Starring

Kevin Conroy (Justice League Doom)
Loren Lester (Red Eye)
Bob Hastings (General Hospital)
Robert Costanzo (Total Recall)
Efrem Zimbalist Jr. (Hot Shots)

MV5BMTA1NzAyMzUyOTFeQTJeQWpwZ15BbWU3MDk3MzM2NzI@._V1_

Recurring / Notable Guest Cast

Julie Brown (Clueless)
Paddi Edwards (The Little Mermaid)
Diane Pershing (Defenders of The Earth)
Diana Muldaur (Star Trek: TNG)
Roddy McDowall (Planet of The Apes)
Adrienne Barbeau (Swamp Thing)
Bud Cort (Coyote Ugly)
John Rhys-Davies (Lord of The Rings)
Eugene Roche (Soap)
Thomas F. Wilson (Legends of Tomorrow)
Brion James (Blade Runner)
Linda Gary (He-Man)
George Dzundza (Crimson Tide)
Mark Hamill (Star wars)
Arleen Sorkin (Gotham Girls)
Mari Devon (Digimon)
Buster Jones (Transformers: The Movie)
Robert Ito (Midway)
Edward Asner (Elf)
Brock Peters (Star trek IV)
Ingrid Oliu (Real Women Have Curves)
Mary McDonald-Lewis (G.I. Joe)
Treat Williams (The Phantom)
Frank Welker (Transformers)
Paul Williams (Smokey and The Bandit)
Ray Buktenica (Heat)
Melissa Gilbert (Little House on The Prairie)
William Sanderson (Blade Runner)
Jeff Bennett (Johnny Bravo)
Leslie Easterbrook (Police Academy)
Lloyd Bochner (Point Blank)
John Glover (Smallville)
Ernie Hudsdon (Ghostbusters)
Harry Hamlin (Clash of The Titans)
Marc Singer (V)
Jim Cummings (Christopher Robbin)
Peter Scolari (Gotham)
Meredith MacRae (Bikini Beach)
Rene Auberjonois (Star Trek: DS9)
Aron Kincaid (Transformers)
Sam McMurray (Raising Arizona)
Neil Ross (An American Tail)
Marilu Henner (Taxi)
Seth Green (Family Guy)
Brian George (The Big Bang Theory)
Sal Viscuso (Spaceballs)
Barry Dennen (The Dark Crystal)
Helen Slater (Supergirl)
David Warner (Teenage Mutant Ninja Turtles II)
Michael York (Cabaret)
Matt Frewer (The Order)
John Vernon (Dirty Harry)
Robert Picardo (Star Trek: Voyager)
Maurice LaMarche (Futurama)
Ron Perlman (Hellboy)
Marcia Wallace (The Simpsons)
Joseph Campanella (Mannix)
Vincent Schiavelli (Ghost)
John de Lancie (Star Trek: TNG)
Paul Winfield (The Terminator)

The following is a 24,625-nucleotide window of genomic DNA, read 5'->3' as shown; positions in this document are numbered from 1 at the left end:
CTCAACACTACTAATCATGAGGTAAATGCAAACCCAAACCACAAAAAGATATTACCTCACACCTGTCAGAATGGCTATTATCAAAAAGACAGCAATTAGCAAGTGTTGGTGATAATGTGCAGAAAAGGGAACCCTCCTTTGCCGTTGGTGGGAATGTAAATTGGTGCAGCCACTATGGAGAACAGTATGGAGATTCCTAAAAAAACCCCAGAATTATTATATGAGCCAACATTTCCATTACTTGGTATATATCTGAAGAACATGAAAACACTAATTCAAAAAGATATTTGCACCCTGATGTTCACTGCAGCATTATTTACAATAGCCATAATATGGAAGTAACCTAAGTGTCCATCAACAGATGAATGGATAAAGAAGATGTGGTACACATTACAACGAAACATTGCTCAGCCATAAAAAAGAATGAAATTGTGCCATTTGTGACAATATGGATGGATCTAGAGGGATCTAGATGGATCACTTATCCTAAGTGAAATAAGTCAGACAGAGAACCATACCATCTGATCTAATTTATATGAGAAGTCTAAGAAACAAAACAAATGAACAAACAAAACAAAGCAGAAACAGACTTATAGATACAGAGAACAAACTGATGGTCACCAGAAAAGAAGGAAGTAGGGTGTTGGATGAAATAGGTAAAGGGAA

MV5BODY3Mjk5ZWYtMWE5MC00MjdmLTkxZWItZTdhYWI0ZTkzNmRjXkEyXkFqcGdeQXVyNTQ0NjQzNTE@._V1_Having starred in radio shows, serials, a succession of movies, live action television shows and cartoons, Batman remained a consistently hot property since his first appearance in Detective Comics #27 in 1939. One of my favorite incarnations of the Dark Knight Detective was the 1992 cartoon Batman: The Animated Series. Though that initial run has spawned over a dozen other series, it remains my favorite. Though it was positioned as a cartoon for kids, it was easily something that adult fans of the Caped Crusader could enjoy too. The cinematic staging and gothic designs gave it an undeniable visual appeal while the smart writing and first-rate voice acting made the whole show sophisticated and believable. To the great joy of longtime fans and those who missed the show in its initial run, Warner Brothers has just released Volume Two, a four-disc collection of 28 episodes.MV5BMDk1MjFmYjItYjkxNC00NTM1LWIzNWEtYWNlNTVjMWVjMmM1XkEyXkFqcGdeQXVyNTQ0NjQzNTE@._V1_You’ll notice that these DVD sets are labeled “volume” rather than “season.” That’s because Batman: The Animated Series had a very unbalanced production schedule. Though the first season consisted of 60 episodes, the second through fourth seasons had less than half that number taken altogether.  The episodes on Volume Two are taken primarily from the second half of the show’s first season but it still leaves some gaps here and there. MV5BMmU5YjM4ZjEtODkzMC00OGIyLTgxYTktYjRmOWFjYjBjOTU2XkEyXkFqcGdeQXVyNTQ0NjQzNTE@._V1_This volume has my all-time favorite episode, “The Man Who Killed Batman,” in which a small-time hood finds himself the hero and target of Gotham’s underworld after he apparently kills Batman. In “Almost Got ‘Im” some of Batman’s main enemies reminisce over poker about the times each of them almost killed the Caped Crusader. “The Mechanic” has the Penguin targeting the man who designed and built the Batmobile. “Harley and Ivy” is a great team-up story between Harley Quinn and Poison Ivy. In “I Am the Knight,” Batman begins to question his effectiveness after Commissioner Gordon is shot.MV5BNmZlODI1ODktMzU2ZC00MTI5LThlNGItNjcxM2IwMTAzZWZkXkEyXkFqcGdeQXVyNTQ0NjQzNTE@._V1_You also get the first Riddler episode with “If You’re So Smart, Why Aren’t You Rich?” and the first Ra’s Al Ghul episode, “Off Balance.” This volume also includes two great two-part episodes. “Robin’s Reckoning” delves into the origin of Robin’s character and “Heart of Steel” introduces us to HARDAC, a computer that’s been replacing key figures in Gotham with look-alikes.MV5BMmQ2MjM3ZGUtNjg1MC00ZTQ2LWFlYTktNDBlZjIyMzFiNjk0XkEyXkFqcGdeQXVyNTQ0NjQzNTE@._V1_Since Warner has decided to release the episodes without regard to their production or airdate order, it would at least be nice to have more thematic continuity within this volume. HARDAC is introduced here but the final HARDAC episode, “His Silicon Soul,” isn’t included in this volume. Ditto for the introduction of Ra’s Al Ghul; his story won’t be wrapped up until the two-part “The Demon’s Quest.”MV5BZDc1NDM0MDItODEzZC00NDcwLTgwZTUtODc4MmU3YWNlZDc2XkEyXkFqcGdeQXVyNTQ0NjQzNTE@._V1_Dr. Langstrom is here in “Tyger, Tyger” and “Terror in the Sky” but his first episode, “On Leather Wings,” is on Volume One. You do get a few story arcs started and wrapped up on this disc, as with the story of Bruce’s old nemesis, Kyodai Ken, but you’ll still have to wait for the resolution of some of the more important story threads.